The Problem of Possibility of Accurate Knowledge: Is True Knowledge Possible?

The Problem of Possibility of Accurate Knowledge: Is True Knowledge Possible?

June 28, 2021 Off By Felso

The problem of possibility of knowledge, “Is absolute knowledge possible without doubt?” This question has been one of the basic questions sought to be answered in the philosophy of knowledge.

Regarding the problem of the possibility of true knowledge, the ancient philosophers focused on the possibility of knowledge, that is, whether it is possible to make sure that knowledge is true, before questioning the source of knowledge.

Some of the philosophers have argued that man cannot reach the knowledge of reality. This view is called skepticism. Some philosophers have also defended the view that true knowledge is possible. This view is called dogmatism.

WHAT IS DOGMATISM?

Within the framework of epistemology, the views that argue that correct knowledge is possible are called “dogmatism”. Philosophers, who defend that true knowledge is possible, have defended different views on the source of knowledge. Philosophers first sought answers to the following questions:

“What is the source of correct information?”
“How to reach the right information?”

For example, according to Socrates, correct knowledge is present in the mind at birth. According to Plato, true knowledge is the knowledge of the real being, the ideas, and this knowledge is obtained through reason. According to Aristotle, the mind is not the carrier of knowledge, but the producer. According to John Locke, all our knowledge comes from experience.

The philosophical systems that answer the problem of the possibility of true knowledge are skepticism and dogmatism.
IS CORRECT INFORMATION POSSIBLE?

In the First Age, people accepted every information they reached through their sense organs as true.

During this period, people; They firmly believed that there is a reality independent of the human mind, that the human mind can know this reality with certainty and that it can obtain this knowledge through the senses. Since the source of knowledge is based only on the sense organs, it is called “naive empiricism” (a methodless and systemless empiricism).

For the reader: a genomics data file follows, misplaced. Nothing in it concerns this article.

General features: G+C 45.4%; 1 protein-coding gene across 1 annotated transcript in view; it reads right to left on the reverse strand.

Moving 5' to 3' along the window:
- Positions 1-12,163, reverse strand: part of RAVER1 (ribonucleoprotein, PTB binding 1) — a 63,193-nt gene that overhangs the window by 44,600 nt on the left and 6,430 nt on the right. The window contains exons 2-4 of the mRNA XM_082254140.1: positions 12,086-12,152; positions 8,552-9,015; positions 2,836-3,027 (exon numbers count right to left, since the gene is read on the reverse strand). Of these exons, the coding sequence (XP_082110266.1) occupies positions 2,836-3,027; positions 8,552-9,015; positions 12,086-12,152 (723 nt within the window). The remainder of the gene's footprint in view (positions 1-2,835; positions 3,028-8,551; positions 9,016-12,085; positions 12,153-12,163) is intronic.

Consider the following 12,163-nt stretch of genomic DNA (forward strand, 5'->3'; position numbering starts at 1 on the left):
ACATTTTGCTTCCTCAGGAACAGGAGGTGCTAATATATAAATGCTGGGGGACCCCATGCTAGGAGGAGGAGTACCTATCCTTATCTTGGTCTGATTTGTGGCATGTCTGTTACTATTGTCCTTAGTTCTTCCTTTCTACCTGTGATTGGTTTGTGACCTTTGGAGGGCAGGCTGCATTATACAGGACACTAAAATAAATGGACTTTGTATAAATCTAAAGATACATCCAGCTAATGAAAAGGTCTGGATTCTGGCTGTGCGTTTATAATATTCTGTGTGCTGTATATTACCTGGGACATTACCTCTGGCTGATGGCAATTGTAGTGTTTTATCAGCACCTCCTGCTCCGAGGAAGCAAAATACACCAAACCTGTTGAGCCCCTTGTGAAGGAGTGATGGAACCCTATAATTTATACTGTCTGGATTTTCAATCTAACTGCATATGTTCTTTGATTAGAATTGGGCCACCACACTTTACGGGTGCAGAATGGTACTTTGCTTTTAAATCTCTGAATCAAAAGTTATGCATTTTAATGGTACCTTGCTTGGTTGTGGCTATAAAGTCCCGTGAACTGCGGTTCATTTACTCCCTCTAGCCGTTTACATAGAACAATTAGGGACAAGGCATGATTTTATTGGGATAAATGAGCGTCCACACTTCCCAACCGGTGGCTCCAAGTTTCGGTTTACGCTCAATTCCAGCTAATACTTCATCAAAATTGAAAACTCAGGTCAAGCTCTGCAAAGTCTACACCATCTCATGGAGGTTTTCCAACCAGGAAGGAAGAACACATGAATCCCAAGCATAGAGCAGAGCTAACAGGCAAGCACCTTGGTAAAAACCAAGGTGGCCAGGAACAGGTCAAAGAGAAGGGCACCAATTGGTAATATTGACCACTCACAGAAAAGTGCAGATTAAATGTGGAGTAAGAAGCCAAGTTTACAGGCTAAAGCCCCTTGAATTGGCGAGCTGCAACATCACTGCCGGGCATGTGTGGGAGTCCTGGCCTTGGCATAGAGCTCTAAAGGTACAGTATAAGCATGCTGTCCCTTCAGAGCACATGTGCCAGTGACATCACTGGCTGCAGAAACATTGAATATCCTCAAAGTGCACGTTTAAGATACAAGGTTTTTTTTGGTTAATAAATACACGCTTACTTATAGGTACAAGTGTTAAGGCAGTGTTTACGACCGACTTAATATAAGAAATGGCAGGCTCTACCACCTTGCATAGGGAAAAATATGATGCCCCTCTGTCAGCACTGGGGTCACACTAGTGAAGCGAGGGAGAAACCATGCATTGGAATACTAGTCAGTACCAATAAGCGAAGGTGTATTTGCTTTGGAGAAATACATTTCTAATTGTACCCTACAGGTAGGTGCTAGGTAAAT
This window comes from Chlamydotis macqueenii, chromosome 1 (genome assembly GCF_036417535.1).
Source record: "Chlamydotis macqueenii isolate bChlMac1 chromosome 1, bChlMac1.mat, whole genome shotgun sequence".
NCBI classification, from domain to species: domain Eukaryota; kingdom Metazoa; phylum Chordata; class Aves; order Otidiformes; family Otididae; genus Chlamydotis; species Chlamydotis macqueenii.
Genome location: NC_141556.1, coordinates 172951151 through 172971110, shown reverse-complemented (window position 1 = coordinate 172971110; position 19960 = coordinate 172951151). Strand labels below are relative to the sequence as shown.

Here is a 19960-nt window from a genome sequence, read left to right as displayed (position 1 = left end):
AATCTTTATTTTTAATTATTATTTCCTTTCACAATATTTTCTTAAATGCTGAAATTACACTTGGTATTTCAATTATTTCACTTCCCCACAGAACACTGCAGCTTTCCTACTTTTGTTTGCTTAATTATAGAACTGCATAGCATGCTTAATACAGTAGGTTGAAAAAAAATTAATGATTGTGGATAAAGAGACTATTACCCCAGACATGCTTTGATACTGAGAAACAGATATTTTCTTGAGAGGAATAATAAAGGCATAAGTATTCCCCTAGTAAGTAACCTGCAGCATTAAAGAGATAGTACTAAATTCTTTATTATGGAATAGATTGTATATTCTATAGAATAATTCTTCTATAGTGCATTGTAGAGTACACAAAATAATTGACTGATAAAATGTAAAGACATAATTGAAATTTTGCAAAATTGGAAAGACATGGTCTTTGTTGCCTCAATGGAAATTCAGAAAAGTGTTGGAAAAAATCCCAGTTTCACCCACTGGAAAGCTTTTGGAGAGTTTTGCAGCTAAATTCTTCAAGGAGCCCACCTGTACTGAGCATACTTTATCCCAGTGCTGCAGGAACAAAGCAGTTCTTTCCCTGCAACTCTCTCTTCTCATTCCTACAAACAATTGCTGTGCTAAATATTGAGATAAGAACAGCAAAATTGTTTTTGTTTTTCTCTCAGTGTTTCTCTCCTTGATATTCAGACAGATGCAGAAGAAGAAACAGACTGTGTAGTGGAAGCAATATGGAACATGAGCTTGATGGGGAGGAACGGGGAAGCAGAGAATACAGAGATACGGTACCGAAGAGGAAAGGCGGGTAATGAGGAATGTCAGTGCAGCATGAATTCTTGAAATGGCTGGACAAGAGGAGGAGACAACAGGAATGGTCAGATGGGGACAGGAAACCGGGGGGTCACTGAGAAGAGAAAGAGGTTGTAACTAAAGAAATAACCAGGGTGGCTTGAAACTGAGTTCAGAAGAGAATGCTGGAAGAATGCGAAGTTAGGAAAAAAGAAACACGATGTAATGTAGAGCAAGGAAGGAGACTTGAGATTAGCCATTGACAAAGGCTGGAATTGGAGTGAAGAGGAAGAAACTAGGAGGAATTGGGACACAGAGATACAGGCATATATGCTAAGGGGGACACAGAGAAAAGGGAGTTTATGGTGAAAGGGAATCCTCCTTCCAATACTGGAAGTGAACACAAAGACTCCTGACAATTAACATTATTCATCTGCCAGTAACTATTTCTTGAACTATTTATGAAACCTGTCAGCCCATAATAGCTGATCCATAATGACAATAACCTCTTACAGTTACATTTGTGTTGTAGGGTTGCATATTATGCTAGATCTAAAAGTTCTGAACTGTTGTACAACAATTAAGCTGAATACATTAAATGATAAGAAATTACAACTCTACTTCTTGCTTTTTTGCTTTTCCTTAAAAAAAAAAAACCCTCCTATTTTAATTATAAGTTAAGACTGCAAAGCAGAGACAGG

In this period, knowledge was not seen as a philosophical problem. Instead, it was tried to obtain the knowledge of existence.

Indifference to the subject of knowledge ended in the era of modern philosophy. In this period, epistemology became a philosophical discipline on its own.

The Value of Knowledge Problem

When people begin to think about knowledge, questions such as:

“Human; can he really know existence and objects?”
“Does the information accurately reflect the object?”
“Can the information be certain?”
“What is the criterion if the information can be certain?”

To think about these and similar questions means to search for the value of knowledge.

The Source of Information Problem

On the other hand, being able to say valid and consistent things about the value of knowledge required questioning where the knowledge originated and how it was born. This requirement also raised the following questions:

“How is our knowledge formed?”
“What are the factors that play a role in the formation of our knowledge: reason, experiment, intuition or something else?”
“What source or sources does the information arise from?”

To think about these and similar problems means to search for the source of information.

The attitude of philosophers is expressed as dogmatism because they defend with strong and absolute belief that it is possible to reach true knowledge. These views, which adopt the same attitude about the possibility of reaching the right information, but differ on the source of the information, are as follows:

Rationalism
empiricism
criticalism
Positivism
analytical philosophy
intuitionism
Pragmatism
phenomenology

Compiled by: Sociologist Ömer YILDIRIM
Source: Atatürk University Department of Sociology Lecture Notes for Grade 1 “Introduction to Philosophy” and Grade 3 “History of Contemporary Philosophy” (Ömer YILDIRIM); Open Education Philosophy Textbook